response in human lung cancer cell lines. In this study, MZ
arrested cells at the G2-M phase before the onset of apoptosis, as
detected by using fluorescence-activated cell sorter analysis. MZ
treatment also resulted in mitochondrial cytochrome c release,
followed by apoptotic cell death. Additionally, MZ appeared to be
a potent inhibitor of tumor cell growth with little toxicity to
normal WI38 and human umbilical vein endothelial cells. When
administered p.o. to nu/nu mice, MZ strongly inhibited the growth
of human tumor xenografts and significantly reduced the number and
size of tumors in an experimental model of lung metastasis. In
assessing angiogenesis, we found significantly reduced vessel
densities in MZ-treated mice compared with those in control mice.
These results suggest that MZ is effective in the treatment of
cancer and other angiogenesis-dependent diseases..."
Mebendazole Induces Apoptosis via
Bcl-2 Inactivation in Chemoresistant Melanoma Cells, Nicole
Doudican, Adrianna Rodriguez, Iman Osman and Seth J. Orlow,
Molecular Cancer Research, August 2008 6; 1308
"...Our results suggest that this screening approach is useful for
identifying agents that show promise in the treatment of even
chemoresistant melanoma and identifies mebendazole as a potent,
melanoma-specific cytotoxic agent..."
Mebendazole inhibits growth of
human adrenocortical carcinoma cell lines implanted in nude
mice, Daniele Martarelli, Pierluigi Pompei, Caterina Baldi and
Giovanni Mazzoni, Cancer Chemotherapy and Pharmacology, Volume
61, Number 5, 809-817
"Adrenocortical carcinoma is a rare tumor of the adrenal gland
which requires new therapeutic approaches as its early diagnosis
is difficult and prognosis poor despite therapies used. Recently,
mebendazole has been proved to be effective against different
cancers. The aim of our study was to evaluate whether mebendazole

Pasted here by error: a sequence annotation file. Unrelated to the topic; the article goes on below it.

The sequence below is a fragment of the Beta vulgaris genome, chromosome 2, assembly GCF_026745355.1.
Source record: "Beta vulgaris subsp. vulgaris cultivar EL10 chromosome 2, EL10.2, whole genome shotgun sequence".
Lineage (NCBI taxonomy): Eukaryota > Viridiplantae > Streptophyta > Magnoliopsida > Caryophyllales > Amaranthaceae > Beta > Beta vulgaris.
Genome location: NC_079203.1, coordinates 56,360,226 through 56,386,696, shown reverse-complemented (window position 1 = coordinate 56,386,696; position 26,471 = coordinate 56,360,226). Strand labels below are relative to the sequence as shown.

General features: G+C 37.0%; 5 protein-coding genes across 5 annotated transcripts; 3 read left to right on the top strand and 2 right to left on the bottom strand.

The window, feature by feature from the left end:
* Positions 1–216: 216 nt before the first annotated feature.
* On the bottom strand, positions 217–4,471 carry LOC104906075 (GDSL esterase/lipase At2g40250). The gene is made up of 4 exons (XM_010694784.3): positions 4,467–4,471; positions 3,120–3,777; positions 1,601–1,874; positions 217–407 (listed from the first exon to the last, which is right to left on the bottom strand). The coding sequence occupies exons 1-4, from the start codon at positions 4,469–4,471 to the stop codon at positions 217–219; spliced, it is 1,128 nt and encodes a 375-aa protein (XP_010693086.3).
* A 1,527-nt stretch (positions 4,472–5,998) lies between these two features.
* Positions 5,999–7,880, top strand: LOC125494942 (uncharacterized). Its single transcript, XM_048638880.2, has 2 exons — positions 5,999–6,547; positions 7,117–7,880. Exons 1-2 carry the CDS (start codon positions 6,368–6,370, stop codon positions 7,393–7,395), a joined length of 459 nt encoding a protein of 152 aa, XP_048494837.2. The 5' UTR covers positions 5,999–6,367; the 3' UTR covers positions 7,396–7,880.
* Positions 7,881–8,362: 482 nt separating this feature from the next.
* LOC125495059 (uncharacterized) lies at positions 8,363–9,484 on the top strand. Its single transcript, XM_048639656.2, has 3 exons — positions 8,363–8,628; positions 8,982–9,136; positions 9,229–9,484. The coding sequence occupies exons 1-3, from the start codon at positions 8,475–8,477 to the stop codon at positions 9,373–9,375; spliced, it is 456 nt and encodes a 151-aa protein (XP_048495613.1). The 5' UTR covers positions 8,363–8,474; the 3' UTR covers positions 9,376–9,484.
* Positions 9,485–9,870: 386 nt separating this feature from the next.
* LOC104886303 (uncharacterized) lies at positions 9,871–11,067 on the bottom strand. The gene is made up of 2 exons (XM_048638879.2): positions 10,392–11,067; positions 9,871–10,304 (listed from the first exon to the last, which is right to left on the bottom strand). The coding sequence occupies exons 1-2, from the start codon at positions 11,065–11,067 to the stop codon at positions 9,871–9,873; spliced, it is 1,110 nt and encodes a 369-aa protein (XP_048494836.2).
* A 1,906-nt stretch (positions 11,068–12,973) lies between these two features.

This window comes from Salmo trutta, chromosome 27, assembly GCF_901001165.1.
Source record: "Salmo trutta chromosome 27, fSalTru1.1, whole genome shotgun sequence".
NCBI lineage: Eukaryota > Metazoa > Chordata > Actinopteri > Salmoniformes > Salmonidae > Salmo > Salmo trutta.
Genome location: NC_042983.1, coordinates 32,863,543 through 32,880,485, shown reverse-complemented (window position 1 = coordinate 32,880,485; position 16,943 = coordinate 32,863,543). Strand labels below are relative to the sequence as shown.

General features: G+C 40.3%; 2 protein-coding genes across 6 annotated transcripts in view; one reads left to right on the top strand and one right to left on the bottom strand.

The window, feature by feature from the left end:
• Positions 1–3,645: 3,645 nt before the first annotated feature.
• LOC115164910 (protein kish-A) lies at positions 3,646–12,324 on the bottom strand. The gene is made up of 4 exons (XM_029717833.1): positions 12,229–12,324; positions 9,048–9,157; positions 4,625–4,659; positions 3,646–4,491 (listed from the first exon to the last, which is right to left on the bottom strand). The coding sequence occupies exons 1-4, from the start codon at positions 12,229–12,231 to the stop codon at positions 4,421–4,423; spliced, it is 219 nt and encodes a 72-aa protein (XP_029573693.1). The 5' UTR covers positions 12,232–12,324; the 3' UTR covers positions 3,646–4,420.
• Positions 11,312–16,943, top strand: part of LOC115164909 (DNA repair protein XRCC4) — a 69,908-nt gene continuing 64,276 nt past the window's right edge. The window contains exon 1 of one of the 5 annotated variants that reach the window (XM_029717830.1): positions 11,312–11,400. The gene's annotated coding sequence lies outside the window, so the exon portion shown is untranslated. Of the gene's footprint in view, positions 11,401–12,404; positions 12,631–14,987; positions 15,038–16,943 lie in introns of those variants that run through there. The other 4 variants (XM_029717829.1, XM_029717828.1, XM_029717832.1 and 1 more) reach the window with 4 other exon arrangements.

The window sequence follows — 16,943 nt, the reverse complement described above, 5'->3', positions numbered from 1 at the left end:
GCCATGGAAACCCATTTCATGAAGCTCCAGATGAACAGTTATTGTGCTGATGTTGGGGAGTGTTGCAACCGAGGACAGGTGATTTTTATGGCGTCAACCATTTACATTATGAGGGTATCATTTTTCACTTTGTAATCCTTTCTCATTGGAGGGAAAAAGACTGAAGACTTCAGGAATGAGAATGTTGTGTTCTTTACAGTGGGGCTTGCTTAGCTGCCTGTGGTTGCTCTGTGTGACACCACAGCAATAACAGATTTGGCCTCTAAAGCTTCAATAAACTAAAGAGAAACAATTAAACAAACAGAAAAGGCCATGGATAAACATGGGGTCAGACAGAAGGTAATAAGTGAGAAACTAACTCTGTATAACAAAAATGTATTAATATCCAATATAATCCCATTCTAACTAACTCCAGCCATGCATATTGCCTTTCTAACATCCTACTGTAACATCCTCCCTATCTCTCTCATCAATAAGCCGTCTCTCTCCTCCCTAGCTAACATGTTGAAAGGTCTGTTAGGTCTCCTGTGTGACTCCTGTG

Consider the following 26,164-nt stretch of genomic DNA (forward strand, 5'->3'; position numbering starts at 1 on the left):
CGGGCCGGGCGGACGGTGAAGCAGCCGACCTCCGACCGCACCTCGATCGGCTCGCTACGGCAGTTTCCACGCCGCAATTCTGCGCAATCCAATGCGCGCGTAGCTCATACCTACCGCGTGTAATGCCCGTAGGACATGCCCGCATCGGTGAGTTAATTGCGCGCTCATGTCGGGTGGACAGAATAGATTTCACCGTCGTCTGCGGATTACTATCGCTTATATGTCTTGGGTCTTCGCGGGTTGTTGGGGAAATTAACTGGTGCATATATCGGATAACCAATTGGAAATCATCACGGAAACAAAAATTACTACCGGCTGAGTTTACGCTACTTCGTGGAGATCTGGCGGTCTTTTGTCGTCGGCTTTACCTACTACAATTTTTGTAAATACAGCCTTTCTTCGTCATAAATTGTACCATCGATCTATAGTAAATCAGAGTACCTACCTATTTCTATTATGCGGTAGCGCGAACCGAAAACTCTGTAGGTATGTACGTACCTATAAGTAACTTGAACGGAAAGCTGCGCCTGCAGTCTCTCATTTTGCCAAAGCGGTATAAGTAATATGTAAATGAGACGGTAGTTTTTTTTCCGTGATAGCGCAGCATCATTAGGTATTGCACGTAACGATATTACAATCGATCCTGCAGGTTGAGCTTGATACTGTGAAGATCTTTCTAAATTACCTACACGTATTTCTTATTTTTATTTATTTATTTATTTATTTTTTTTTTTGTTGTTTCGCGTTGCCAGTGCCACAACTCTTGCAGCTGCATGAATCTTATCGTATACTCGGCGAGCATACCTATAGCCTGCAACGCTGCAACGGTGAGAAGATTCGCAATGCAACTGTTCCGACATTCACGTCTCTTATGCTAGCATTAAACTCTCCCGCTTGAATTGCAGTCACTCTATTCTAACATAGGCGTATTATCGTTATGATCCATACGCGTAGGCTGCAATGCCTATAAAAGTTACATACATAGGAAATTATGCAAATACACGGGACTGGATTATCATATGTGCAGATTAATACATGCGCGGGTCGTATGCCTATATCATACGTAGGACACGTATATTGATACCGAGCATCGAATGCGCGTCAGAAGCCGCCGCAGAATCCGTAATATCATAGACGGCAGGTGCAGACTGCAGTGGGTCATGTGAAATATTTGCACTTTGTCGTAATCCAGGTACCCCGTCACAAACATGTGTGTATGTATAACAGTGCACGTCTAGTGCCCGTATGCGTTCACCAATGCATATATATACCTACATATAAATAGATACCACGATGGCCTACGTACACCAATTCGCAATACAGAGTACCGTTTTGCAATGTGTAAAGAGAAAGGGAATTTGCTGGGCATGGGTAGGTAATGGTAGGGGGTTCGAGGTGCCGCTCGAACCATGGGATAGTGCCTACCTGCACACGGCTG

may result therapeutically useful in the treatment of human
adrenocortical carcinoma. We analyzed the effect of mebendazole on
human adrenocortical carcinoma cells in vitro and after
implantation in nude mice. In order to clarify mechanisms of
mebendazole action, metastases formation, apoptosis and
angiogenesis were also investigated. Mebendazole significantly
inhibited cancer cells growth, both in vitro and in vivo, the
effects being due to the induction of apoptosis. Moreover,
mebendazole inhibited invasion and migration of cancer cells in
vitro, and metastases formation in vivo. Overall, these data
suggest that treatment with mebendazole, also in combination with
standard therapies, could provide a new protocol for the
inhibition of adrenocortical carcinoma growth..."
Mebendazole Monotherapy and
Long-Term Disease Control in Metastatic Adrenocortical
Carcinoma, Irina Y. Dobrosotskaya, MD, PhD, Gary D. Hammer, MD,
David E. Schteingart, MD, Katherine E. Maturen, MD, Francis P.
Worden, MD, Endocrine Practice, Volume 17, Number 3 / May-June
"...A 48-year-old man with adrenocortical carcinoma had disease
progression with systemic therapies including mitotane,
5-fluorouracil, streptozotocin, bevacizumab, and external beam
radiation therapy. Treatment with all chemotherapeutic drugs was
ceased, and he was prescribed mebendazole, 100 mg twice daily, as
a single agent. His metastases initially regressed and
subsequently remained stable. While receiving mebendazole as a
sole treatment for 19 months, his disease remained stable. He did
not experience any clinically significant adverse effects, and his
quality of life was satisfactory. His disease subsequently
progressed after 24 months of mebendazole monotherapy. Conclusion:
Mebendazole may achieve long-term disease control of metastatic
adrenocortical carcinoma. It is well tolerated and the associated
adverse effects are minor...."
Antiparasitic mebendazole shows
survival benefit in 2 preclinical models of glioblastoma
multiforme, Ren-Yuan Bai, Verena Staedtke, Colette M. Aprhys,
Gary L. Gallia and Gregory J. Riggins, Neuro Oncology, (2011)
"...mebendazole significantly extended mean survival up to 63% in
syngeneic and xenograft orthotopic mouse glioma models.
Mebendazole has been approved by the US Food and Drug
Administration for parasitic infections, has a long track-record
of safe human use, and was effective in our animal models with
doses documented as safe in humans. Our findings indicate that
mebendazole is a possible novel anti-brain tumor therapeutic that
could be further tested in clinical trials...
I'd like to hear from anyone with experience or additional
information on this drug.
Epilogue: Discontinuation in
The last manufacturer of mebendazole in the United States, Teva
Pharmaceuticals, announced on October 7, 2011, that they have
ceased manufacture of this product. As of December, 2011, it is no
longer available from any manufacturer in the USA. No reason was